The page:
Chlamydia: What is this common STI and is it curable? - explainer

Chlamydia is one of the most common sexually transmitted infections (STIs) in the world and while it is very treatable, cases are still frequent. Here's what you need to know.

 Human pap smear showing clamydia in the vacuoles at 500x and stained with H&E. (photo credit: Wikimedia Commons)
Human pap smear showing clamydia in the vacuoles at 500x and stained with H&E.
(photo credit: Wikimedia Commons)

Chlamydia is one of the most common sexually transmitted infections (STIs) in the world.

This infamous infection causes discharge and considerable pain and discomfort to whomever has it, regardless of one's gender.

Despite this, chlamydia is very treatable, but cases are still frequent throughout the world.

But what is chlamydia? What are the symptoms? Can it kill you?

Here is everything you need to know.

An empty condom wrapper lies on the street in Havana, Cuba, August 27, 2018. (credit: REUTERS)An empty condom wrapper lies on the street in Havana, Cuba, August 27, 2018. (credit: REUTERS)
What is chlamydia? What are chlamydia symptoms?

Chlamydia is an STI caused by infection with the bacteria known as Chlamydia trachomatis.

Chlamydia infections are common, supposedly impacting around 4% of women and 3% of men around the world.

In terms of symptoms, it can be hard to tell at first because most people who are infected don't show symptoms, and when they do show them they only appear a few weeks later.

Keep in mind though that one is still contagious for around two to six weeks.

In terms of symptoms a few commonly cited ones are:

  • Pain while urinating
  • Unusual discharge from either the penis, vagina or rectum
  • Bleeding from the vagina after sex and bleeding between periods
  • Pain and swelling in testicles
  • Rectal pain and bleeding

However, these are just the normal symptoms. They can get worse.

For example, especially among men, chlamydia is thought to be able to cause reactive arthritis. 

In both sexes, chlamydia is also known to cause an eye disease called Trachoma, a form of chronic conjunctivitis that was once the leading cause of blindness in the world. 

And not only can this happen to regular people infected with chlamydia, but it can also happen to infants should someone contract chlamydia while pregnant. 

However, that isn't even the only problem with pregnancy and chlamydia, as it can also cause premature birth, entoptic pregnancy and spontaneous abortion.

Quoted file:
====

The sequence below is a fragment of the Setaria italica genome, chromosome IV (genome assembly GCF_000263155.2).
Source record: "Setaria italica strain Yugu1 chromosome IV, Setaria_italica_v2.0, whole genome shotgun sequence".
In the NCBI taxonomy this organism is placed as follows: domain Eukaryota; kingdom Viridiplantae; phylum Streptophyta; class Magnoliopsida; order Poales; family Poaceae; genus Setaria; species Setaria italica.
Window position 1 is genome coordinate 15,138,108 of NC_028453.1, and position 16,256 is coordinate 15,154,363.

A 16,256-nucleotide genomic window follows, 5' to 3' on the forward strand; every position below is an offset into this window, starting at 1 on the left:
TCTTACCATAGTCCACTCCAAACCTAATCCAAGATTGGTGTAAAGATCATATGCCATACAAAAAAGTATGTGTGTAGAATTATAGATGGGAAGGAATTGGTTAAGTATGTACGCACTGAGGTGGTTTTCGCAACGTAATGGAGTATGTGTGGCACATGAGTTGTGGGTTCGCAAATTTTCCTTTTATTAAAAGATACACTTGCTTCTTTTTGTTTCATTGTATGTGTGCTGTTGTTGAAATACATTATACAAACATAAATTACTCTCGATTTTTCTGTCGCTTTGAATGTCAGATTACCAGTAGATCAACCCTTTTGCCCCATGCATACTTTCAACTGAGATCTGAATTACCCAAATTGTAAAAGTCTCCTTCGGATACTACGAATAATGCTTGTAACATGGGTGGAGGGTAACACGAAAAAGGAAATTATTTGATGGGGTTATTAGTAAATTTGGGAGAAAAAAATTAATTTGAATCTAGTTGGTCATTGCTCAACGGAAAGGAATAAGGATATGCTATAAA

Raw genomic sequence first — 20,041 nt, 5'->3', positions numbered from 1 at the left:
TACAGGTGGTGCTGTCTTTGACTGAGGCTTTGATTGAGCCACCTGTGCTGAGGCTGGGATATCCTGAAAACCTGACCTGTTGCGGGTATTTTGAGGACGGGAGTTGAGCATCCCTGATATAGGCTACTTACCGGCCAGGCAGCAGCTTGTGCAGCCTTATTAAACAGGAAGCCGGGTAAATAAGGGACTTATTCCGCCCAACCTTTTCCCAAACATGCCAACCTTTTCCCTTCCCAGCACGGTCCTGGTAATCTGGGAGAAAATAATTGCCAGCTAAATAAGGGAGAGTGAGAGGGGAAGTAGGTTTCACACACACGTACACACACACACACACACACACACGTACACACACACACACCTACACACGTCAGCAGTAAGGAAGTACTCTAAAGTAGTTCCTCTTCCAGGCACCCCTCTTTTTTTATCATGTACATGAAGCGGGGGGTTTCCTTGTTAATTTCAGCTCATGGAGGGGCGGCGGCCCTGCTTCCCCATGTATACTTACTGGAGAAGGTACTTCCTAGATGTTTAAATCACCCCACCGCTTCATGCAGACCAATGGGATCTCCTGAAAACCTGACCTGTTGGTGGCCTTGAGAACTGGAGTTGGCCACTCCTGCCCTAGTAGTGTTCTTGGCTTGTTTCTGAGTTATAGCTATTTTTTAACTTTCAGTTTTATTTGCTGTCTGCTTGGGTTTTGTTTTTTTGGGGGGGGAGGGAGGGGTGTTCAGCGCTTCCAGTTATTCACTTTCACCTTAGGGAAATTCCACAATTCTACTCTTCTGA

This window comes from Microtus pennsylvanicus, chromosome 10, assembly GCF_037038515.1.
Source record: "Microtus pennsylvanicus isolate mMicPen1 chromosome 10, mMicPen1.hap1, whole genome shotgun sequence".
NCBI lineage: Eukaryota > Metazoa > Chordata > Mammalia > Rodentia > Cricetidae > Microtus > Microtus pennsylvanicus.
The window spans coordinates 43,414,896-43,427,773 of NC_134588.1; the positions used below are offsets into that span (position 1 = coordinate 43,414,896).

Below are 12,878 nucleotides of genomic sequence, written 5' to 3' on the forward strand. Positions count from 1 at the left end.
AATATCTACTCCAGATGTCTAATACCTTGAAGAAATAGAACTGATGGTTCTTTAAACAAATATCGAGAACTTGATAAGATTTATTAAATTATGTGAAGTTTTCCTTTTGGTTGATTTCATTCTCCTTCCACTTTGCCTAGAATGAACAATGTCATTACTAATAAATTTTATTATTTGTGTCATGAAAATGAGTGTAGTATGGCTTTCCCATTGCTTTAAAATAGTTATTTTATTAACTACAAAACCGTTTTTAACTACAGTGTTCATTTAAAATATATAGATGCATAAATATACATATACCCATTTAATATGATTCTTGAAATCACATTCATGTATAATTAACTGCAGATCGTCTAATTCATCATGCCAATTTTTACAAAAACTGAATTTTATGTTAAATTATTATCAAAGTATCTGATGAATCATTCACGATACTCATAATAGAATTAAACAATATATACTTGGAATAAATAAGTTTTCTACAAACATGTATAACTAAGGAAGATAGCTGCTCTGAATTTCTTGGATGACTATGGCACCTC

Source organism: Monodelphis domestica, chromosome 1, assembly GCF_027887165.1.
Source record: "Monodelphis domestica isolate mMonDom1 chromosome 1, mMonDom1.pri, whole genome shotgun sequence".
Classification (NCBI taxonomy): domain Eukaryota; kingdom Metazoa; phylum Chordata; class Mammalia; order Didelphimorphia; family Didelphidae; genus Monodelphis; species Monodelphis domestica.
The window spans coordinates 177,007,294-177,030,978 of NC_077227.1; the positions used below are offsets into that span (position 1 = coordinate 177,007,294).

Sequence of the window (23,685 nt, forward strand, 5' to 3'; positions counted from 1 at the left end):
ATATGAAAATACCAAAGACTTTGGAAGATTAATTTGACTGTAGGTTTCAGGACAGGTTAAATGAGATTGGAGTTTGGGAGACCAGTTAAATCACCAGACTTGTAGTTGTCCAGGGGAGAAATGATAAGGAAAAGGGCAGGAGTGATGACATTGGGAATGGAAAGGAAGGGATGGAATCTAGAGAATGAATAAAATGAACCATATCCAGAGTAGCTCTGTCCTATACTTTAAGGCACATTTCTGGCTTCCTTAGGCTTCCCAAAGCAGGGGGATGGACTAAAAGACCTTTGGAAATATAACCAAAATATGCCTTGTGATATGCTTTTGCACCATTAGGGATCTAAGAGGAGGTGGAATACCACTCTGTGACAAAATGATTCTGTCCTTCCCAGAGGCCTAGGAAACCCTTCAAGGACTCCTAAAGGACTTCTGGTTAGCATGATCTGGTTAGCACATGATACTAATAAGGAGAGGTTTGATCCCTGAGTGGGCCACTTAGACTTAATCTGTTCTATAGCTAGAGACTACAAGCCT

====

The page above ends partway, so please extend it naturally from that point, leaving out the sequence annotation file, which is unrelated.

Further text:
How do you get chlamydia?

Chlamydia is caused by unprotected sex spreading the bacteria. 

According to the UK National Health Services (NHS), these are the following ways one can contract chlamydia.

  • Having sex without a condom, meaning unprotected vaginal, anal or oral sex
  • Sharing sex toys without washing them or covering them with a new condom
  • Unprotected genital contact - actual sex, penetration or ejaculation isn't needed to transmit chlamydia, just contact of genitalia
  • Semen or vaginal fluid infected with chlamydia getting into your eye

Can you get chlamydia from oral sex?

Technically yes, but it's less likely. However, it can still happen. 

The symptoms of chlamydia in the throat are often not present, or they could only have a sore throat and flu-like symptoms. Other times it can escalate to mouth pain, sores, difficulty swallowing or bumps on the tongue. The symptoms can also resemble strep throat, including with white spots on the tonsils or back of the throat.

Importantly, though, someone with chlamydia in the throat can spread it by performing oral sex.

Can you get chlamydia from kissing?

No, you cannot get chlamydia from kissing.

How can you tell if you have chlamydia?

Chlamydia can be diagnosed by testing, which is recommended for women under the age of 25, pregnant people and gay and bisexual men.

This testing is usually in the form of swab tests or urine samples. It is also possible to get a home testing kit.

Is chlamydia curable? 

Yes, chlamydia is very curable. Treatments with antibiotics have been shown to be extremely effective at curing the infection. 

However, doctors advise waiting for a week or so after treatment before having sex again, including oral sex.

How can you prevent chlamydia?

The steps to prevent chlamydia are rather simple. Firstly, abstaining from sex has been shown to be an almost guaranteed method of preventing chlamydia, as well as most other STIs. But also effective is using condoms to cover the penis, using a dam to cover the vagina and not sharing sex toys, or at least washing them or covering them with a new condom between uses.

Can chlamydia kill you?

Technically no, but it can cause a number of long-term health problems, as described earlier, as well as causing infertility. And some of these resulting complications caused by chlamydia, like an entopic pregnancy, can be fatal.